10 things the Government should do for hard pressed families in 2014

Families had it pretty tough in 2013, with well documented squeezes in living standards for those on low to middle incomes (this squeeze took place well before 2013 I hasten to add) and record numbers  of families using food banks in some areas of the UK. With this in mind, below is a list of 10 things I’d like the Government to do for hard pressed families in 2014.

  1. Ensure that the marriage tax break finally announced by George Osborne in the Autumn Statement is in people’s pockets before May 2015 and is more generous than it currently stands. At present, couples stand to gain around £200 per year. This however doesn’t include considerations relating to the Universal Credit, which will reduce benefits for Universal Credit recipients. After all, in 2013 it did plenty for single parent and dual earner couple households ( see for example its plans to increase childcare provision for single and dual earner parents.)
  2. Given that rent is the biggest cost many families face on a month to month basis, it would be well worth the Coalition embarking on a significant affordable house-building project, or promising to do so in the near future. Doing so would increase supply of property and therefore drive down the cost of renting and home ownership in general.  Alternatively, if the Government doesn’t fancy a big social housing building programme, it might want to consider reforming planning laws to make it easier for property builders to develop and build on available land.
  3. More radically, the Government should consider (i.e. investigate, commission a report etc.) introducing rent controls. This might make sense given the rate at which rent has increased in recent years.
  4. Do more to recognise the cost (financial, emotional, relational, social etc.) of relationship breakdown, currently estimated as costing the taxpayer £50 billion per year. 2013 saw the creation of the Relationships Alliance, whilst this year there is a review due to come out on the issue, which should make for interesting reading
  5. The Government should do more in 2014 to protect the unborn. In 2012, according to the Department for Health, over 185,000 abortions took place whilst the then Director for Public Prosecutions Kier Starmer said that as the law currently stands, gender selective abortion (that is, abortion based on the gender of the child) is not prohibited. What is more, a 2004 study indicated that in the UK 95% of babies diagnosed with Down’s Syndrome are aborted. I therefore call on the Government to be bold in 2014 in protecting this most vulnerable group of society.
  6. The Government should continue to increase rights relating to freedom of speech. Following the success of the Reform Section 5 campaign, one hopes the related ‘feel free to annoy me’ Reform Clause 1 campaign, which aims to prevent ‘Ipnas’ (Injunctions to Prevent Nuisance and Annoyance)coming into force, will also be a a force for championing free speech. The present signs are encouraging, with the House of Lords passing an amendment to remove the words ‘annoying’ and ‘nuisance’ from the legislation. In brief, Ipnas have the potential to subject an individual or group to court orders if they are deemed to be causing a ‘nuisance or annoyance.’ It is therefore crucial that the Government make the changes necessary to ensure that groups or individuals can be free to express themselves without fear of being castigated for being ‘annoying.’ Thus, whilst this might not strictly be a ‘family issue’ Ipnas have the potential to cause unnecessary distress for families whose members might be subjected to such a measure.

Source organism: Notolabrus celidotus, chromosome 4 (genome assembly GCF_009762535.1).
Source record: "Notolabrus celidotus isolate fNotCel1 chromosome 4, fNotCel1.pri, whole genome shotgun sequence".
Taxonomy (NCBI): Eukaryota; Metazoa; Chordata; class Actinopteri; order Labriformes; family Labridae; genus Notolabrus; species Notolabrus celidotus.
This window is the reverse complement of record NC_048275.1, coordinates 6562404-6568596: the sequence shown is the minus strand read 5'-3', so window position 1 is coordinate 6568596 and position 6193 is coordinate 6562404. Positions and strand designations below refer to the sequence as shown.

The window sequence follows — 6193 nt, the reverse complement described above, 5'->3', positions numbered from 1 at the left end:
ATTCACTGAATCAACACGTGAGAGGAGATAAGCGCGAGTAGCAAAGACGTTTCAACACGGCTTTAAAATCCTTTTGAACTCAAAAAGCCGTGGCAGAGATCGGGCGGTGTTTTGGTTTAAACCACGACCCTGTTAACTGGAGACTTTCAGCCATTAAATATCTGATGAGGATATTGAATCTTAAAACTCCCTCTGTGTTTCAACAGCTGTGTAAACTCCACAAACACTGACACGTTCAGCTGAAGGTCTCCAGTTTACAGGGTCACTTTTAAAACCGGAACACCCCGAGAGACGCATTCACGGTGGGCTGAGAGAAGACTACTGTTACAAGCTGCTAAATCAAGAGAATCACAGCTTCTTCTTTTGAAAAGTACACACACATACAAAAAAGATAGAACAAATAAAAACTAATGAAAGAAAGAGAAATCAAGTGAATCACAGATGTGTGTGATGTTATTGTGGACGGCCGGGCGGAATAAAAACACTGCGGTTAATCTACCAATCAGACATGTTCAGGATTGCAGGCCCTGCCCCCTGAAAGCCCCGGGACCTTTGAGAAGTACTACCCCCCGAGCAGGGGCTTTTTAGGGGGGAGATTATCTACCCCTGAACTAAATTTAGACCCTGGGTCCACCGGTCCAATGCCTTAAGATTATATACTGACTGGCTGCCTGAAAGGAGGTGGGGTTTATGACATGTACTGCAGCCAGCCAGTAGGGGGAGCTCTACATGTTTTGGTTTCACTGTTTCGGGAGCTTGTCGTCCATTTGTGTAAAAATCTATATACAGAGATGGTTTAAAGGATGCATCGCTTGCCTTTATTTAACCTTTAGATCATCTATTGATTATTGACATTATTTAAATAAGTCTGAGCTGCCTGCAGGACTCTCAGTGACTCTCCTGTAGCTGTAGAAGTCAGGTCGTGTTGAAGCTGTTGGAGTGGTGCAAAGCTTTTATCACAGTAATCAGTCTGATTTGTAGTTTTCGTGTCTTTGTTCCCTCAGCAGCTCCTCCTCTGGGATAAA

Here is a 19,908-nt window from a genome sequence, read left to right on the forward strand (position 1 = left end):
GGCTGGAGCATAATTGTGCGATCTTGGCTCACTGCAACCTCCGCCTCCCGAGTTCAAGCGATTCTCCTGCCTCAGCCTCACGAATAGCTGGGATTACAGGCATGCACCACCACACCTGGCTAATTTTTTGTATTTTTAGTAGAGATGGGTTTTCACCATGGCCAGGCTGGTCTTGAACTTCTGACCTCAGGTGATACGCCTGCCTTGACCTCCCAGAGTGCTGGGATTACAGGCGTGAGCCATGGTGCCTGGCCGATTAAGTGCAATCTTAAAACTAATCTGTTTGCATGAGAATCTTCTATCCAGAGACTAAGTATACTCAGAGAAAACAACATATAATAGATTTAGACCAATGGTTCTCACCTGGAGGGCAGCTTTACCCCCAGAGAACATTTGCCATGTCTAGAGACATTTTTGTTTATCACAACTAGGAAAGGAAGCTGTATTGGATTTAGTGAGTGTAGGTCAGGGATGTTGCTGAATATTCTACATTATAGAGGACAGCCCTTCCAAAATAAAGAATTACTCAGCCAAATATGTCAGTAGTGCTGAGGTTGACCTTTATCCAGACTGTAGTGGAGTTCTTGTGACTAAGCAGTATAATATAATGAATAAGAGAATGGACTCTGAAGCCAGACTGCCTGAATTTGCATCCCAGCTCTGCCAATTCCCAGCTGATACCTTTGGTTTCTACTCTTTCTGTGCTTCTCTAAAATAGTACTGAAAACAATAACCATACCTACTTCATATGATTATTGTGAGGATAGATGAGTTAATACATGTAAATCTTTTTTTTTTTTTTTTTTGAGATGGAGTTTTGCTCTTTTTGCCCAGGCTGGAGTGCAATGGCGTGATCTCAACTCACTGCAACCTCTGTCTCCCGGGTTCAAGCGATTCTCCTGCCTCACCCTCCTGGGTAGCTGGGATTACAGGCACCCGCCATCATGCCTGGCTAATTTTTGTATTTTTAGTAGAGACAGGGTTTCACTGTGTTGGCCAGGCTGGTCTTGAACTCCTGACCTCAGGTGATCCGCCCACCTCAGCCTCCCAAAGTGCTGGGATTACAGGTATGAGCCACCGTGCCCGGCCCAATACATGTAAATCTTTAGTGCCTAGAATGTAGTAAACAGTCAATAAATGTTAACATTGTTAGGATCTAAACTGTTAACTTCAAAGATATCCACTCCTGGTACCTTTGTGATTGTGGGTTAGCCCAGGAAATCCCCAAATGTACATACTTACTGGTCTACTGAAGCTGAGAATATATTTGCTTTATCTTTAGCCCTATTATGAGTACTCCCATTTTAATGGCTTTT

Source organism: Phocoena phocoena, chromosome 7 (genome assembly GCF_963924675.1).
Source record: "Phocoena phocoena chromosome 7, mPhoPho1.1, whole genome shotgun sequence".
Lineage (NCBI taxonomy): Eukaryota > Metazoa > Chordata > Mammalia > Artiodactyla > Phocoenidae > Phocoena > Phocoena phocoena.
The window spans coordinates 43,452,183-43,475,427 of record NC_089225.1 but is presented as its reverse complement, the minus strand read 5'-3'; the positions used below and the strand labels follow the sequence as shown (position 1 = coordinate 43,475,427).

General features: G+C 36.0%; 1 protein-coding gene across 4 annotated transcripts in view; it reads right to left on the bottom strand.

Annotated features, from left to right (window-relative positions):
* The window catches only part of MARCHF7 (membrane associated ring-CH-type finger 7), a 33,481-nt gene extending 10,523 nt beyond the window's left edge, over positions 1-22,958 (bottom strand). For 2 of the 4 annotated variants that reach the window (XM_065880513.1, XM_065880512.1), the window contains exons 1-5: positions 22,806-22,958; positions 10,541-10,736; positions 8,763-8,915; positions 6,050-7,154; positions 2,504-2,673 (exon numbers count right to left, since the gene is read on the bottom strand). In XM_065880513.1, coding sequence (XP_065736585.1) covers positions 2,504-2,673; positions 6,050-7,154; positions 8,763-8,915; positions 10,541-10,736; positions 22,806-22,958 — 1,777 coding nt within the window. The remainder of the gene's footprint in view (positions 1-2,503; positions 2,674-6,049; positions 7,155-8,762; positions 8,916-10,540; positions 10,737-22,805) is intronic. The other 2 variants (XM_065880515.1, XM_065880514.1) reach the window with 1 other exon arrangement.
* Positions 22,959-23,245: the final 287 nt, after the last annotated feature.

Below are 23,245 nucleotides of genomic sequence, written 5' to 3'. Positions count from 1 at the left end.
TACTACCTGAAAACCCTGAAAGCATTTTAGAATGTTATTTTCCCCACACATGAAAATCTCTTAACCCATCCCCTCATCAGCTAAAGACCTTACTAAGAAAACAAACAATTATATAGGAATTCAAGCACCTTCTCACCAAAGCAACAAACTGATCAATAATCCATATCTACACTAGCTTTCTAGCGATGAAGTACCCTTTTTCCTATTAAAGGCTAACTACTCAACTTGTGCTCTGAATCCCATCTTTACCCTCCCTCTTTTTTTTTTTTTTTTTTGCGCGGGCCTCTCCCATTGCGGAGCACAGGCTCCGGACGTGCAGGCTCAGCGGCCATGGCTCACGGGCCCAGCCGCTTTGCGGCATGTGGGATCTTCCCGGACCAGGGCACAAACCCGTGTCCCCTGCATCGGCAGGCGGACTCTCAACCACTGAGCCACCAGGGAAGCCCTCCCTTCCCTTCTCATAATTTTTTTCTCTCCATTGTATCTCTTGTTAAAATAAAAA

7. Better recognise the contribution of unpaid care undertaken within many family homes, whether it be for adults, disabled loved ones, or children at home. Whilst the transferable allowance for married couples is a start, I feel there needs to be other support given to those who undertake unpaid care. This could be in the form of better practical support for those caring for those who are disabled, elderly or vulnerable (many social care visits which are supposed to assist unpaid carers only last 15 minutes for example!) and greater efforts to tackle loneliness amongst unpaid carers.
  8. Do something about the prohibitively high marginal effective tax rates facing UK one-earner and single parent families at the moment. At present under tax credits, many low to middle income families face rates of 73%, meaning for every extra £1 earned, they only see 23p come into the household.  What’s more, under Universal Credit, many of these families will face rates of 76%! Two policy responses to this problem are reducing the rate of withdrawal of benefits as one increases their income, particularly from low to middle incomes ,or moving support for family responsibility from the benefits system to the tax system. For more information on the latter, see CARE’s recently published review of Independent Taxation.
  9. On a slightly different tip, the Government should pledge to do more for families with a loved one in prison. Maintaining family links when someone is in prison can be key in reducing the likelihood of reoffending once that person is released. Thus, the Government should consider ways in which (when possible and appropriate) prisoners can be kept in prisons where they are relatively close to their family.
  10. Given that there are over a million NEETs (Not in Education, Employment or Training) although below average for Europe it would be well worth the Government creating a ‘youth guarantee’ scheme which gives NEETS (and perhaps Graduates and young people looking for employment) further education or vocational training. This would not only help young people themselves, but also potentially families whom children are living with due to the inability to live independently.

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